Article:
Snowden’s Ticket to Venezuela: A Private Jet?

Here’s how the former NSA contractor might elude US capture.

<a href="">Kevin Boydston</a>/Flickr

Update (7/9/13): Agence France-Presse reported that, according to a “top lawmaker,” Edward Snowden has agreed to asylum in Venezuela. According to the Associated Press, the source is the head of the Russian parliament’s foreign affairs committee, who made the statement on his Twitter account. The Tweet has since been deleted and WikiLeaks denies that Snowden has formally accepted asylum there.

Venezuela, Bolivia, and Nicaragua have offered asylum to former NSA contractor Edward Snowden, who is marooned in the Sheremetyevo airport in Moscow while trying to avoid extradition to the United States, where he faces indictment under the Espionage Act. But if Snowden wants to go to one of those countries, will he be able to get there?

Cuba is the only country in which a commercial plane carrying Snowden could safely land without him facing the threat of US extradition—and en route he would have to pass through airspace belonging to the United States or one of its allies, whereby the US government could force his plane to land based on extradition treaties. There is a route that Snowden could take to avoid crossing the airspace of Canada, Norway, and the state of Florida, but he would need to charter a very expensive private plane to do so.

“A private plane certainly looks like the best bet to me,” says former CIA analyst Allen Thomson. “It has the advantage of simplicity and minimum involvement by the Russian government.” As Thomson told Foreign Policyin order for Snowden to avoid US-influenced airspace, he would have to fly “North to the Barents Sea, thence over to and through the Denmark Strait. Continue south, steering clear of Newfoundland until getting to the east of the Windward Islands, then fly through some convenient gap between islands.”

If Snowden charters a private plane able to fly from Moscow to Caracas—without having to stop to refuel—it’s possible he would go with a corporate jet like the Gulfstream V, according to John Silcott, a pilot and executive vice president for Expert Aviation Consulting. A favorite of Hollywood celebrities like Jim Carrey, the Gulfstream V can fly as many as 7,480 miles without touching down, which would be sufficient to travel the 6,835-mile route between Moscow and Caracas that avoids US airspace.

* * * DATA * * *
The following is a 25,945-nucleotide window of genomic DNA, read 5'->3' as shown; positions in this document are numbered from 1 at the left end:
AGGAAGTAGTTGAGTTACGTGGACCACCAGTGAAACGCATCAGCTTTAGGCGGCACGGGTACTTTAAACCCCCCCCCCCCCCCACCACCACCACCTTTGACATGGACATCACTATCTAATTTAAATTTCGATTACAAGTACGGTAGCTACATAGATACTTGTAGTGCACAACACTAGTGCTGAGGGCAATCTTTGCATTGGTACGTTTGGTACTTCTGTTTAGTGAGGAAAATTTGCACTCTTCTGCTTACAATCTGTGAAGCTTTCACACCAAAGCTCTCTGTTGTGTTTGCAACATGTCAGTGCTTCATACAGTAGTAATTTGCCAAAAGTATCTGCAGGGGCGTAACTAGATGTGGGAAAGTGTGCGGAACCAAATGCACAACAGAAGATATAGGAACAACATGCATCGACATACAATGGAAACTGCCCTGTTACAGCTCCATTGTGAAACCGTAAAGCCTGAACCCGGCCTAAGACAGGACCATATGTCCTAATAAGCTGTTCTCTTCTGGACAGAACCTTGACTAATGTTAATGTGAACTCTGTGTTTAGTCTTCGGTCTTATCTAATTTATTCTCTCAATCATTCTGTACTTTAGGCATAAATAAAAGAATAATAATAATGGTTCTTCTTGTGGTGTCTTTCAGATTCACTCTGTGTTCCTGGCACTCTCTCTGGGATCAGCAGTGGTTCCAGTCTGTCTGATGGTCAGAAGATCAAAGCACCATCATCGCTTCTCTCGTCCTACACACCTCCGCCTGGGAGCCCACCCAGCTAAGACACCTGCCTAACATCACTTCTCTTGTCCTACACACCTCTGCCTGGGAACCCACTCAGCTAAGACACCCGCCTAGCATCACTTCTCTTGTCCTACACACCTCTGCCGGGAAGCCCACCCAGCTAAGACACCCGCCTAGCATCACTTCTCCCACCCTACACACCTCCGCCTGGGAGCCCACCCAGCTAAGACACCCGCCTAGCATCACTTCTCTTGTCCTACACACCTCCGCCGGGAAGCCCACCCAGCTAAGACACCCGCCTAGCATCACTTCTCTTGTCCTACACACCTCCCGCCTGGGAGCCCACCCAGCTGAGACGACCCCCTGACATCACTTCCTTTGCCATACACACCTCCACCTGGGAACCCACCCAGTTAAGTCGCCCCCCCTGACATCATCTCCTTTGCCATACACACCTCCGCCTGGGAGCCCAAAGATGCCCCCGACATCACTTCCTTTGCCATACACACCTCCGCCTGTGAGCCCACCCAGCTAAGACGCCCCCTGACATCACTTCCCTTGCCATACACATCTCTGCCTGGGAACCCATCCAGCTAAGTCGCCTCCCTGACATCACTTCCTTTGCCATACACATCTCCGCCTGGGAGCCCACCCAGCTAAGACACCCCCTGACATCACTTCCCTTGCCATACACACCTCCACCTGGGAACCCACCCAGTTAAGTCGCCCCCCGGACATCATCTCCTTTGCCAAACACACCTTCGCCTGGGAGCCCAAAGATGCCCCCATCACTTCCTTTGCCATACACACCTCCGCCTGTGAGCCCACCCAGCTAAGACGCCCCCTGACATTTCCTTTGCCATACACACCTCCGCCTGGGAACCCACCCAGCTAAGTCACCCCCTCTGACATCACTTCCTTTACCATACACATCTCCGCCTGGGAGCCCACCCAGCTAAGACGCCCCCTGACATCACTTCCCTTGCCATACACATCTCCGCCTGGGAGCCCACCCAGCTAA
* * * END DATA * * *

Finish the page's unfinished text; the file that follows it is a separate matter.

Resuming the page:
“If someone were looking to do this, they would have to locate a company that had a G-5 available to charter, and obviously if that was a US company I don’t see that happening,” Silcott says. “They would have to find a company somewhere else around the world willing to do that.” (As of Monday night, showed only four private jets available at Sheremetyevo airport, and it was unclear what companies run them.)

ABC News estimates that a private plane from Moscow to Ecuador—which was previously an asylum option for Snowden*—would cost at least $200,000. According to PrivateFly, the cost of a direct one-way charter to Venezuela from Moscow would be $180,371. So far, none of the potential asylum countries have publicly offered to pay for Snowden’s transportation. WikiLeaks could potentially organize a fundraiser by Snowden’s supporters, or a private donor could perhaps step forward. The only one who has publicly done so to date is Icelandic businessman and WikiLeaks supporter Olafur Vignir Sigurvinsson, who offered to fly Snowden to Iceland on his private jet back when Iceland was a potential option for Snowden.

Journalists have been tracking which commercial flight Snowden might be on to Cuba, whose president has voiced support for the former NSA contractor and may or may not honor his nation’s extradition treaty with the United States. Yet, even though President Obama said recently that “we’re not scrambling jets to get a 29-year-old hacker,” Thomson says he “sure wouldn’t bet against” the idea of the US stopping a commercial plane, especially given the subsequent incident last week in which a plane from Moscow carrying Bolivian president Evo Morales was forced to land by European countries. Bolivia claims the US pressured those allies to make sure Snowden was not onboard. (The US government has not addressed the incident, while France issued an apology without explaining why the plane was grounded.)

But Snowden is unlikely to fold, suggests Thomson. “My sense at the moment is that Snowden is what he seems, and that means he wants to preserve his freedom to continue to engage in a campaign of revealing the material he collected that documents what he sees as government abuses.”

This post previously stated that Ecuador revoked its offer of asylum; however, Ecuador denies considering Snowden’s asylum request.


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